I don’t know if it’s a question that the story affected my theology, as much as the story is born out of the theology I had already reflected on, and come to, and arrived at. Has it changed me? I’m not sure I’d say the story itself has changed me, but the process of trying to get published has definitely changed me. That was more of a spiritual odyssey than probably the plot itself.

The plot itself reflects an odyssey, or a theological stance, that I already had, and was coming out of that. And what I mean by that is things I’ve already said, like man must bow the knee before G-d. Or that G-d is the One True G-d. Or that G-d is a G-d who takes seemingly impossible things and raises up a purpose when his time is ready. That G-d cannot be manipulated by man. That G-d [forgives] and offers grace when that is needed. That G-d uses other people to do these things. And that G-d uses, in the life of a man often times, a woman to be his instrument in changing a man. These are things I’d already seen in my own life, and marriage even.

The spiritual odyssey for me, that maybe made any change on me, was this process, which you can I know identify with, going from a guy without a book contract to a guy with a book contract. And just trusting and believing when it doesn’t seem optimistic or something like that, and giving thanks when something does happen. And learning then to see that it was G-d who did it and not take any kind of credit for it.

There’s a lot of people out there, I know, who would love to publish a novel. Very few actually get to do it. I feel very humbled that G-d has given me that chance, and humbled that Crossway would roll the dice on an unknown. Which is what I am. I haven’t proven anything and still haven’t. Other than that I can do academic stuff.

And that would have been the no brainer. I know I could have gotten more book contracts in the academic world. But this was sort of a limb. And then all those issues I talked about before about—Oh wait, Bryan Litfin is a scholar, Bryan Litfin publishes ancient church, Bryan Litfin didn’t go to [the University of] Virginia so he could write fantasy books. You know? So there’s that whole wrestling with identity—following passion, or following identity, or what?

Speaking to you both as the academic and as the author, you’ve experienced Story within not just an academic theology, but very much a vibrant, lived theology. How do you see these two things coming together into a single expression? What is the role of fantasy, the role of Story, in a life of faith and Christian spirituality?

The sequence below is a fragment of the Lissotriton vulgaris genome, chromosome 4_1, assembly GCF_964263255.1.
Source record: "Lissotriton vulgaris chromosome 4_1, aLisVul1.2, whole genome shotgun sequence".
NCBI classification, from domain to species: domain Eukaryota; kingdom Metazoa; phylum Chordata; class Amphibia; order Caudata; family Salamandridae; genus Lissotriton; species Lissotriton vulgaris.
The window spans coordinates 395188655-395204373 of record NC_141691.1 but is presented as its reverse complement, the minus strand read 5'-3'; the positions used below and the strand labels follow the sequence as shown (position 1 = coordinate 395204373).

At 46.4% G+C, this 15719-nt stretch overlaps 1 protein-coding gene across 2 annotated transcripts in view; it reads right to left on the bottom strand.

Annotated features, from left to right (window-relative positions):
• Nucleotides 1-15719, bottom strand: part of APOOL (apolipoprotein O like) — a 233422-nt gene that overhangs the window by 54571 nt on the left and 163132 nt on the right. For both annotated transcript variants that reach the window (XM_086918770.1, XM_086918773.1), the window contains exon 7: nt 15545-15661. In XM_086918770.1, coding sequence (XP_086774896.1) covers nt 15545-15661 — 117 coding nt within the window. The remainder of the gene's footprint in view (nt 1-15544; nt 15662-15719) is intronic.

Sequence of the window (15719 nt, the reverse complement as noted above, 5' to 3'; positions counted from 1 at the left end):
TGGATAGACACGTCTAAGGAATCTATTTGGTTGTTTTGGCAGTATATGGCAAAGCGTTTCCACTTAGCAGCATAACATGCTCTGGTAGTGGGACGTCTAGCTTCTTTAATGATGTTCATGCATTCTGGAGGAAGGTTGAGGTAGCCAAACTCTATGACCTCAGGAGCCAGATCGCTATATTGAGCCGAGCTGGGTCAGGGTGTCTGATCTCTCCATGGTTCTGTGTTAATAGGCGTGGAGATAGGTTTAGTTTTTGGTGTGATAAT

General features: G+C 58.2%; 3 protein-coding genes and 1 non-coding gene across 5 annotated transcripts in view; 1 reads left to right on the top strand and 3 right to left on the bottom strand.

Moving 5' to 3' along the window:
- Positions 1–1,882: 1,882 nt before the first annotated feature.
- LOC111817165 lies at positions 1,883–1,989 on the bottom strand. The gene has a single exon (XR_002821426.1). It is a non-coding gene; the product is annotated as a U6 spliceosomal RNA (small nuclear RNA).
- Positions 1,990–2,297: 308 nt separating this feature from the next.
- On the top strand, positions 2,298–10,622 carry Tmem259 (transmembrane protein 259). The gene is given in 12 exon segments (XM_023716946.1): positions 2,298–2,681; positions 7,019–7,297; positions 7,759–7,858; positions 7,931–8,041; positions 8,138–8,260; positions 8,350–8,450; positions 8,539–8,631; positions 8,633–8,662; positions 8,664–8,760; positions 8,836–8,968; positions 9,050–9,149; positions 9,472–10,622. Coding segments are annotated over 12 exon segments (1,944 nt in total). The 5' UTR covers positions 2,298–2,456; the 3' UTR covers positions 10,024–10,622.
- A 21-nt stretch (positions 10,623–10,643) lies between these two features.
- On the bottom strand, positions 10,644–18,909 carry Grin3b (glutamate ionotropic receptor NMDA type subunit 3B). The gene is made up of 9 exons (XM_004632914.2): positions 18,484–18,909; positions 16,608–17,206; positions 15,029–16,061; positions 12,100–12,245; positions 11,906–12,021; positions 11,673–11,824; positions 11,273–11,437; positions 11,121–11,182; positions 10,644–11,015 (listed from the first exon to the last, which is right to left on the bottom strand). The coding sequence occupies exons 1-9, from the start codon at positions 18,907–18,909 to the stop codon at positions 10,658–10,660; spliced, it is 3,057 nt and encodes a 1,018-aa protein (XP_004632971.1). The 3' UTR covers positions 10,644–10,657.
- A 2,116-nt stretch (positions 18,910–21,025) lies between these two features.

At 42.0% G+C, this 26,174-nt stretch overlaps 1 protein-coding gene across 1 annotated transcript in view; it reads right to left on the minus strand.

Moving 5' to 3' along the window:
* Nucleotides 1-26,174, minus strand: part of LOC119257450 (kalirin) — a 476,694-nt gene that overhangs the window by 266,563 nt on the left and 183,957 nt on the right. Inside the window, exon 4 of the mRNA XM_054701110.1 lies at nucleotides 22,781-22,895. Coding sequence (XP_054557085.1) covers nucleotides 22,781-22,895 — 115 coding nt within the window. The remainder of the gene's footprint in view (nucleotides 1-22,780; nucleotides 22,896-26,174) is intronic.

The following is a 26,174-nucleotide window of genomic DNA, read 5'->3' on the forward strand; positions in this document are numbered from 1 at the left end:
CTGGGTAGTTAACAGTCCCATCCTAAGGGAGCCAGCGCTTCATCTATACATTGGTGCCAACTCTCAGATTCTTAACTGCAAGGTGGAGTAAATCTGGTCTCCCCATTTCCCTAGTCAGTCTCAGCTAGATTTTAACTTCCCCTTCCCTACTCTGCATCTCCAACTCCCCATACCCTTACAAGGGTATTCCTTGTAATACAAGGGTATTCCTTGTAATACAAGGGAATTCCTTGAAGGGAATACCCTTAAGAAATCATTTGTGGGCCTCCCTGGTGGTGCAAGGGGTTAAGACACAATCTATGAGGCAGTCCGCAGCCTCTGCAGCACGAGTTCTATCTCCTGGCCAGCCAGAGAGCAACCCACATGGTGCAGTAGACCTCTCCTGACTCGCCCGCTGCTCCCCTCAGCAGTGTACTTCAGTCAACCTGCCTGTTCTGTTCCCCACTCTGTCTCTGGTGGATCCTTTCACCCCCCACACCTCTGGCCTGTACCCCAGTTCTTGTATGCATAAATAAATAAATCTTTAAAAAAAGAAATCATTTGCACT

I’m a great believer in the sense of theology as a kind of narrative. Some of my doctoral work dealt with some issues related to that, with respect to the Christian faith being—I don’t want to call it a theodrama or something, and be Vanhoozer here. But there is a sense in which what Christianity centres on—and this is a unique thing, due to the incarnation—are deeds done in the world. Mighty deeds by Christ—creation, prediction, incarnation, resurrection, consummation—this great sweeping arc.

What Christians are then, as united to Christ, are actors in a great drama that G-d is working out. Christianity involves actors coming on stage and joining a certain play—this play and not that play, because there are plenty of other plays that are offered out there. When you come to faith and are baptized into the Christian faith, you are in fact entering into this drama, and not that one—this G-d and his story, Israel’s G-d, and the G-d the Father of Jesus Christ, indwelt by the Spirit in the church. The great sweep of Christianity centres on deeds done in the world. And that’s where narrative, other kinds of narrative, can really bring that out.

In The Sword, and in this trilogy, Chiveis Trilogy, I really try to bring out biblical narrative points, and flesh them out in more details. The villain, for example, is the female head of a pagan religion. She’s called the High Priestess. Well, she’s very much like Jezebel. There’s this strong Canaanite religion going with her, and the culmination is modelled after Elijah and the Prophets of Baal. That’s a way, just as an example, where you take biblical narrative and bring it alive, or re-spin it, or retell the story of Elijah and the Prophets of Baal through the lens of this future kingdom. You’re taking biblical narrative, and making it come alive.

Well, thank you, Bryan. Thank you very much.

Thank you, John. I appreciate you giving me so much play on your blog.

To read the rest of the conversation:

sword and scholar, part 1 of 3
sword and scholar, part 2 of 3

And you can preorder a copy of The Sword here.


2 thoughts on “sword and scholar, part 3 of 3

  1. Pingback: The Sword: A Swashbuckling Futuristic Medieval Theological Epic Adventure for Dudes – Justin Taylor

  2. Pingback: sword, mightier than the « The Paradoxes of Mr. Pond